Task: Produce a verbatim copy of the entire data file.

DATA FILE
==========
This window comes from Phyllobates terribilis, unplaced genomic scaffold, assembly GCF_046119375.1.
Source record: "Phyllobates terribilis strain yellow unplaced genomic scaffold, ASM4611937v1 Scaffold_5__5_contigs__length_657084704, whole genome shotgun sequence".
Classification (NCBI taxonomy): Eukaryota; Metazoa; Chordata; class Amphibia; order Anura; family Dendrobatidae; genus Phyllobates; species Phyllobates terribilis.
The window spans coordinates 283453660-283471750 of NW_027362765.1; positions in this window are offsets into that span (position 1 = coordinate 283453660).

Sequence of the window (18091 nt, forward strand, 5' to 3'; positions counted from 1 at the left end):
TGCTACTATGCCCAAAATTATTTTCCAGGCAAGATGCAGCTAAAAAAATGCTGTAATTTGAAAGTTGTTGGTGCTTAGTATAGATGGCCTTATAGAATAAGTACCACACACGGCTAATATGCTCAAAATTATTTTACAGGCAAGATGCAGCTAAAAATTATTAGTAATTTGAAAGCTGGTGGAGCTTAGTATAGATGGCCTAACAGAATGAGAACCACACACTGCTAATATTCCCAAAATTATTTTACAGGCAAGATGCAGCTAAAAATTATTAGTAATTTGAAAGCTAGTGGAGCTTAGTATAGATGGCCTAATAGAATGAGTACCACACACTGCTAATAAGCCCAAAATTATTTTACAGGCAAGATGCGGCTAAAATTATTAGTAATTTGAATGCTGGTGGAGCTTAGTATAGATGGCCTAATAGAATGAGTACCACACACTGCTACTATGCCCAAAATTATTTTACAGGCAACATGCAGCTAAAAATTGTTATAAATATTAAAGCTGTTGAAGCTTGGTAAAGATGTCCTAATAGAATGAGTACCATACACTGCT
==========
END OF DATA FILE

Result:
This window comes from Phyllobates terribilis, unplaced genomic scaffold, assembly GCF_046119375.1.
Source record: "Phyllobates terribilis strain yellow unplaced genomic scaffold, ASM4611937v1 Scaffold_5__5_contigs__length_657084704, whole genome shotgun sequence".
Classification (NCBI taxonomy): Eukaryota; Metazoa; Chordata; class Amphibia; order Anura; family Dendrobatidae; genus Phyllobates; species Phyllobates terribilis.
The window spans coordinates 283453660-283471750 of NW_027362765.1; positions in this window are offsets into that span (position 1 = coordinate 283453660).

Sequence of the window (18091 nt, forward strand, 5' to 3'; positions counted from 1 at the left end):
TGCTACTATGCCCAAAATTATTTTCCAGGCAAGATGCAGCTAAAAAAATGCTGTAATTTGAAAGTTGTTGGTGCTTAGTATAGATGGCCTTATAGAATAAGTACCACACACGGCTAATATGCTCAAAATTATTTTACAGGCAAGATGCAGCTAAAAATTATTAGTAATTTGAAAGCTGGTGGAGCTTAGTATAGATGGCCTAACAGAATGAGAACCACACACTGCTAATATTCCCAAAATTATTTTACAGGCAAGATGCAGCTAAAAATTATTAGTAATTTGAAAGCTAGTGGAGCTTAGTATAGATGGCCTAATAGAATGAGTACCACACACTGCTAATAAGCCCAAAATTATTTTACAGGCAAGATGCGGCTAAAATTATTAGTAATTTGAATGCTGGTGGAGCTTAGTATAGATGGCCTAATAGAATGAGTACCACACACTGCTACTATGCCCAAAATTATTTTACAGGCAACATGCAGCTAAAAATTGTTATAAATATTAAAGCTGTTGAAGCTTGGTAAAGATGTCCTAATAGAATGAGTACCATACACTGCT